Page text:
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William F. Fox, Lt. Col. U. S. V., Regimental Losses in the American Civil War, 1861-1865: A Treatise on the extent and nature of the mortuary losses in the Union regiments, with full and exhaustive statistics compiled from the official records on file in the state military bureaus and at Washington 159 1 Browse Search
Comte de Paris, History of the Civil War in America. Vol. 3. (ed. Henry Coppee , LL.D.) 52 2 Browse Search
Robert Underwood Johnson, Clarence Clough Buell, Battles and Leaders of the Civil War. Volume 4. 48 2 Browse Search
Robert Underwood Johnson, Clarence Clough Buell, Battles and Leaders of the Civil War. Volume 3. 46 2 Browse Search
General James Longstreet, From Manassas to Appomattox 35 1 Browse Search
George Meade, The Life and Letters of George Gordon Meade, Major-General United States Army (ed. George Gordon Meade) 32 0 Browse Search
Elias Nason, McClellan's Own Story: the war for the union, the soldiers who fought it, the civilians who directed it, and his relations to them. 30 2 Browse Search
Horace Greeley, The American Conflict: A History of the Great Rebellion in the United States of America, 1860-65: its Causes, Incidents, and Results: Intended to exhibit especially its moral and political phases with the drift and progress of American opinion respecting human slavery from 1776 to the close of the War for the Union. Volume II. 26 4 Browse Search
Benson J. Lossing, Pictorial Field Book of the Civil War. Volume 3. 25 1 Browse Search
The Daily Dispatch: October 18, 1862., [Electronic resource] 20 0 Browse Search
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Browsing named entities in Rebellion Record: a Diary of American Events: Documents and Narratives, Volume 2. (ed. Frank Moore). You can also browse the collection for James S. Wadsworth or search for James S. Wadsworth in all documents.

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ight and next morning. The troops at Fairfax station leaving by the cars took with them the bulk of the supplies which had been sent there. My aide-de-camp, Major Wadsworth, stayed at Fairfax court-house till late in the morning, to see that the stragglers, and weary and worn-out soldiers, were not left behind. I transmit herey are as follows: First Lieutenant H. W. Kingsbury, Fifth Artillery, aide-de-camp. Major Clarence S. Brown, New York Militia Volunteers, aide-de-camp. Major James S. Wadsworth, New York Militia Volunteers, aide-de-camp; the latter, who does me the honor to be on my personal staff, had a horse shot under him in the hottest of thdeep enough to afford shelter, and I kept the several regiments in it as long as possible; but when the Wisconsin Second was abreast of the enemy, by order of Maj. Wadsworth, of Gen. McDowell's staff, I ordered it to leave the roadway by the left flank and to attack the enemy. This regiment ascended to the brow of the hill steadi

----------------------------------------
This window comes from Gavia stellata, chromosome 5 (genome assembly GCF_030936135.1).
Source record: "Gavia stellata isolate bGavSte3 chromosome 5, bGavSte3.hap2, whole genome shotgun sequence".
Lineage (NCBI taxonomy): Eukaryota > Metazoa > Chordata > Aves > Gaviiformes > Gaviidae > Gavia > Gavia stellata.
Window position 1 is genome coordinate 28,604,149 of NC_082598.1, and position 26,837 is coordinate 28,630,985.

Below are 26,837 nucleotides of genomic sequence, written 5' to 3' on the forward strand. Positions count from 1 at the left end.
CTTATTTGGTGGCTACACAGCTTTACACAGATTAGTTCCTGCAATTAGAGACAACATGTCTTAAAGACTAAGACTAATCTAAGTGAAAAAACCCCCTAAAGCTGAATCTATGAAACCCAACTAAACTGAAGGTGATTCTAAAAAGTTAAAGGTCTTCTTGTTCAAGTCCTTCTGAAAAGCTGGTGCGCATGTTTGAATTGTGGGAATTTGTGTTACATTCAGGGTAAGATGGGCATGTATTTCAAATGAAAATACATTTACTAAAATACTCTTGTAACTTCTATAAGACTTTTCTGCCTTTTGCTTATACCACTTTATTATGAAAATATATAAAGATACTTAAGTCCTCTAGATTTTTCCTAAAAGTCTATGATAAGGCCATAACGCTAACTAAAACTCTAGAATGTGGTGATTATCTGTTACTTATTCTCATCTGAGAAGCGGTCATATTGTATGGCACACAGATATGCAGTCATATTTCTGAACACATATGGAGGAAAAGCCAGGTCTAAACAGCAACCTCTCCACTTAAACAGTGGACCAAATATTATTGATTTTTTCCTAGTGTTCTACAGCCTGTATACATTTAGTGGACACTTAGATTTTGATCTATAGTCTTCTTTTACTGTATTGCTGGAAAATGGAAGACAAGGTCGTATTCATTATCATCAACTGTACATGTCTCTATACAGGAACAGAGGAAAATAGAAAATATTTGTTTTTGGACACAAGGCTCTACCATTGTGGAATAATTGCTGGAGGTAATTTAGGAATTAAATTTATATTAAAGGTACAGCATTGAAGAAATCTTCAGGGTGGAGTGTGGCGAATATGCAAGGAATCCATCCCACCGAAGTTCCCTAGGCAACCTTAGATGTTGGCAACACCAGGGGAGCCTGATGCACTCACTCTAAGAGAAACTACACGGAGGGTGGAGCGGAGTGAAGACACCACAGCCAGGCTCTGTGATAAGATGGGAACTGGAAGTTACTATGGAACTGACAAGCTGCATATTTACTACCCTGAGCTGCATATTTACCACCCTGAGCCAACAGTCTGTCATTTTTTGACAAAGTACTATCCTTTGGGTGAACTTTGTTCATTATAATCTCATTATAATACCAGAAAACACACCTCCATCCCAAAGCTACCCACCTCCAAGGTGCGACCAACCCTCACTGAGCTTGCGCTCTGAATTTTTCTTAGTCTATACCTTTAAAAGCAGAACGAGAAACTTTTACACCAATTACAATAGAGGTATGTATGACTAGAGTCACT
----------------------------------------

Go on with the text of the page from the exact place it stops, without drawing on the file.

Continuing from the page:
issued, inclusive of that day, and next day the men had eaten up or wasted the two days rations in one, and had nothing. They were badly provided with food and with water on the very day of the action, and some men told me that evening they had eaten nothing since 2 1/2 A. M. Indeed, the General witnessed the disorder which was caused by the regiments rushing out of the ranks to drink at a small stream before they went into action, though their canteens were filled before they set out. Mr. Wadsworth, a gentleman of New York of large fortune, who, with the rank of Major, is acting as aide-decamp to the General, had just come in from Centreville from the Confederates, to whom he had gone yesterday with a flag of truce, relative to the dead and wounded. They would not permit him to enter their lines, but otherwise received him courteously, and forwarded his despatches. This morning he was told that an answer would be sent in due time to his despatches, and he was ordered to return to
ttering among the trees the bright bayonets of our long line of troops,--while the artillery was just crossing the road by which we were approaching. We pushed our carriage into the front, and very soon overtook Gen. McDowell and his staff, Major Wadsworth and Major Brown, accompanied by Capt. Whipple of the Topographical Engineers. We learned that this was one of four columns on their march under orders to converge at Fairfax Court House. It consisted of about 6,000 men, and was led by the he van. They sleep and bivouac in the yards of the houses. The handsome figure and face of Col. Burnside can be seen everywhere. Col. Hunter, with his quiet, gentlemanly manner, is directing the lines, and Gen. McDowell, with Maj. Brown and Maj. Wadsworth, are sitting their horses, and watching with their glasses the very dark lines on the hills about a mile to the south, which show that Gen. Tyler is approaching. Now the Rhode Island First goes by, and the New Hampshire Second, (a New Hampsh